Doctor Who’s Disney+ deal may well be bigger than anyone had thought. Next year, the world’s longest-running science-fiction TV series will be celebrating its 60th anniversary in style. Russell T Davies is returning as Doctor Who’s showrunner as the BBC enter into a range of partnerships that should mean Doctor Who becomes a bigger brand than ever before.
The BBC has entered into an unprecedented deal with Disney that means future Doctor Who seasons and specials are going to Disney+ for international release. This is a massive change for the show, which has previously been distributed by the likes of BBC America and ABC in Australia. It means that, for the first time, the entire world will see Doctor Who standing alongside the likes of the Marvel Cinematic Universe and Star Wars.
However, according to the Daily Telegraph, the BBC’s Doctor Who deal with Disney+ is bigger than had previously been reported. They report this is in fact a co-production deal, with Disney+ co-financing in return for distribution rights and an element of creative input. The sums involved are considered commercially sensitive and thus have not been revealed, but this will certainly allow Doctor Who to command a budget beyond anything it has previously enjoyed.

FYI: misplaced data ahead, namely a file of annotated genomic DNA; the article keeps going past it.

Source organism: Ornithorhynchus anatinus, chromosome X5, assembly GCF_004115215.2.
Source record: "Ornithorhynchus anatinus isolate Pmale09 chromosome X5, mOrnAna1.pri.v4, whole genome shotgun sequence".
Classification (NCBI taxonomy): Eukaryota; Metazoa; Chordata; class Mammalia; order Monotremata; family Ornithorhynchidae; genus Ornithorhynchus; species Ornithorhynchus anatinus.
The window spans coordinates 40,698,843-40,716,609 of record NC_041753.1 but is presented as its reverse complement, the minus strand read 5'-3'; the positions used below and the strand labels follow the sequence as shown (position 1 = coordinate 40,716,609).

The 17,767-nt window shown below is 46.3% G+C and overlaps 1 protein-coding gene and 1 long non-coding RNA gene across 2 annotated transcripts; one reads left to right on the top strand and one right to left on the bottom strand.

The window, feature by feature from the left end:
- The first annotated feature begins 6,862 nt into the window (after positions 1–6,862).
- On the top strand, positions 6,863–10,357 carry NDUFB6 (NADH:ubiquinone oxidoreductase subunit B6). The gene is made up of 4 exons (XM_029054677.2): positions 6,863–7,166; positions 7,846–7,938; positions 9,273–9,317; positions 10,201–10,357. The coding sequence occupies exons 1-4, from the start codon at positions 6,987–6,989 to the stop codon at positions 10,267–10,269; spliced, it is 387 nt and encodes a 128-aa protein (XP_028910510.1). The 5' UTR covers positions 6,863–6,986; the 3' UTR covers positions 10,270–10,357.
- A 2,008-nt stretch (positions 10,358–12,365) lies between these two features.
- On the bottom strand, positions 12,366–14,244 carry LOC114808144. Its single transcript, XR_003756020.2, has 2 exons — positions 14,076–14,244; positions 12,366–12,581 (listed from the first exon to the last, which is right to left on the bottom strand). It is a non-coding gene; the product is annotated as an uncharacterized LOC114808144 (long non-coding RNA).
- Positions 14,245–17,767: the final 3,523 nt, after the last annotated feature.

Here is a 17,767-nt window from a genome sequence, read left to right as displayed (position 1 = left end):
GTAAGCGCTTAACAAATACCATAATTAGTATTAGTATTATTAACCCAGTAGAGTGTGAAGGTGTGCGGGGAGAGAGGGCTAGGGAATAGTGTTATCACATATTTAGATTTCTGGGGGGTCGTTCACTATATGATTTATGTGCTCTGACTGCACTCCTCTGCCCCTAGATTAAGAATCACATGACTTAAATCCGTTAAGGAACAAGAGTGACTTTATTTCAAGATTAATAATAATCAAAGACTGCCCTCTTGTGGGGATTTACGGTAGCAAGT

The Telegraph’s report raises interesting questions about creative control of Doctor Who in this bold new era. Assuming the report is accurate, this is actually the second co-production deal affecting Doctor Who, because the BBC has already entered into an agreement with Bad Wolf (now owned by Sony). Bad Wolf is believed to be responsible for the creative direction and production, while Disney+’s focus lies in global distribution. The BBC reportedly retains international sales, merchandise and other ancillary matters. No doubt navigating this triple partnership will be tricky, but the results should be rewarding, especially under the stewardship of returning showrunner Davies.
Classic Doctor Who was often derided for its low-budget special effects and wobbly sets, and even the modern series has often struggled; many were particularly disappointed with one recent special, « The Legend of the Sea Devils. » Those problems should be consigned to the past, however, allowing Doctor Who to compete at a time when audiences are becoming increasingly demanding due to the hefty budgets science-fiction and fantasy shows now command. It isn’t just the Doctor who’ll be regenerating in 2023, but Doctor Who itself.
Source: Daily Telegraph